The Bar Association of Metropolitan St. Louis via YouTube

She was a fearless fighter for our freedom, and one of the first of her kind: She was Frankie Muse Freeman, a brilliant civil rights attorney, activist and icon. She died Friday, Jan. 12, at the age of 101.

Born in segregated Virginia in 1916, Freeman was raised in a college-educated family, ultimately attending Hampton University, where she pledged Delta Sigma Theta Sorority‚ÄĒwhich celebrates its 105th Founders‚Äô Day today. She would later serve as the sorority‚Äôs national president from 1967 to 1971.

Freeman then enrolled in Howard University Law School, where she joined Epsilon Sigma Iota Sorority, the first American legal sorority for women of color. After she received her law degree in 1947, her attempts to join multiple law firms went ignored. Undeterred, Freeman established her own private practice, focusing on pro bono, divorce and criminal cases.

That focus turned to civil rights when Freeman became legal counsel to the NAACP in its 1949 suit against the St. Louis Board of Education. By 1954 she was lead attorney in the landmark case Davis v. the St. Louis Housing Authority, which ended legal racial discrimination in public housing within the city. Freeman also made St. Louis her home, soon becoming general counsel of the St. Louis Housing Authority.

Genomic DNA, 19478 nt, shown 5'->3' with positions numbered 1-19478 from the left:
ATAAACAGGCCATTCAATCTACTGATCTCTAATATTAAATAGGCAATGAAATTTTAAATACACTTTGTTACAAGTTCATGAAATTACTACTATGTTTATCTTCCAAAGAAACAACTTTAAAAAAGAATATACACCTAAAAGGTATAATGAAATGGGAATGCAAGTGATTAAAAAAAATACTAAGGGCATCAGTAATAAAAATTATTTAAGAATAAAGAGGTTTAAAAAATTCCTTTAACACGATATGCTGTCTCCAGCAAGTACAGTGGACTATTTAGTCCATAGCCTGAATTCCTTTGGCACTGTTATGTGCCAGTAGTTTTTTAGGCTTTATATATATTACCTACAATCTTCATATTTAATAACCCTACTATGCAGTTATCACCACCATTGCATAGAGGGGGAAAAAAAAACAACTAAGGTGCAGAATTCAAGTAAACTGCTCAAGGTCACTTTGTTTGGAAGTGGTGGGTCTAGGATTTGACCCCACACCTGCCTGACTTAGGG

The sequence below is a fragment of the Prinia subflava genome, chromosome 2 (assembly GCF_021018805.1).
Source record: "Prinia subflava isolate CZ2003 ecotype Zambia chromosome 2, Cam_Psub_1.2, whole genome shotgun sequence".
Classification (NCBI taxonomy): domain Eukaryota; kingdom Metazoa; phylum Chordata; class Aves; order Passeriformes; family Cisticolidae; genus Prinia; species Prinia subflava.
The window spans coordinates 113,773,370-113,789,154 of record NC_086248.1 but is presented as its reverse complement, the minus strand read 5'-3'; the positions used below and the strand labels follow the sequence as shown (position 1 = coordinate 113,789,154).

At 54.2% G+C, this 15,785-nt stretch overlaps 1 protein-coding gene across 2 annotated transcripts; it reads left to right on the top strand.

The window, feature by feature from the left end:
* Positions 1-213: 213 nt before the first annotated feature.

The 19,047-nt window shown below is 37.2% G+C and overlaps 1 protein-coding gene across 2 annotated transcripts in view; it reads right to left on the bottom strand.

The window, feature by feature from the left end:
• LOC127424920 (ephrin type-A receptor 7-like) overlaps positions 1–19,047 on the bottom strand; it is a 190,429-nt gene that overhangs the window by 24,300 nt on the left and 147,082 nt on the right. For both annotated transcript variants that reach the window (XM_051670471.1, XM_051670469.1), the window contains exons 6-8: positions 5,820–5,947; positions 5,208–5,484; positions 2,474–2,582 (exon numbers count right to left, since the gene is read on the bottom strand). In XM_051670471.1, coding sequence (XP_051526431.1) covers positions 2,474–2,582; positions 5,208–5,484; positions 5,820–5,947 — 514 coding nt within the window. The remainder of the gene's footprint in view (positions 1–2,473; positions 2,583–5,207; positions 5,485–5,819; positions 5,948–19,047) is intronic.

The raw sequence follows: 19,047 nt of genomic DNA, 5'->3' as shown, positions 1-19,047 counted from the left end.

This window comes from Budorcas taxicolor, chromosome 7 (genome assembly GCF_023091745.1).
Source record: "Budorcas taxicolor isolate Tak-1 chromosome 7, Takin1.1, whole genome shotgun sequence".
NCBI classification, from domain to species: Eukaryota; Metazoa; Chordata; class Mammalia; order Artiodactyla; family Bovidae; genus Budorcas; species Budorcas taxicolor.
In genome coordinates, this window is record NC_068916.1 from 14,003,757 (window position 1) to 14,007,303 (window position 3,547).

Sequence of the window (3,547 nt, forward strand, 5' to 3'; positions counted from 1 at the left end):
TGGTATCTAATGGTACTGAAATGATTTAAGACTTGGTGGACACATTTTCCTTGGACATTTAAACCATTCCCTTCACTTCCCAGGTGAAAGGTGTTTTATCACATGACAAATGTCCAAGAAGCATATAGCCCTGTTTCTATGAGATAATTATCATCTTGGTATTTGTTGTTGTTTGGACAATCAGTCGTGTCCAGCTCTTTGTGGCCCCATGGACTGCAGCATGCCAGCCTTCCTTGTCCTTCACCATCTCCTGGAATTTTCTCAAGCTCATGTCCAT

In 1964 Freeman became the first woman to be appointed to the United States Commission on Civil Rights, a position she would hold for 13 years and four presidencies, before President Jimmy Carter appointed her inspector general for the Community Services Administration. After being forced out of this role by the Reagan administration, Freeman helped to form the Citizens Commission on Civil Rights, a bipartisan commission of former federal officials committed to ending racial discrimination and counteracting its effects.

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Upon her return to St. Louis, Freeman once again became active in local politics. In 2006 she co-led a state advisory committee that eventually led to a state takeover of the operation of the St. Louis school district. She continued to practice law into her 90s.

The Glow Up salutes Frankie Muse Freeman for her tireless fight against racial injustice, and thanks her for over 60 years of service on our behalf. Rest in power.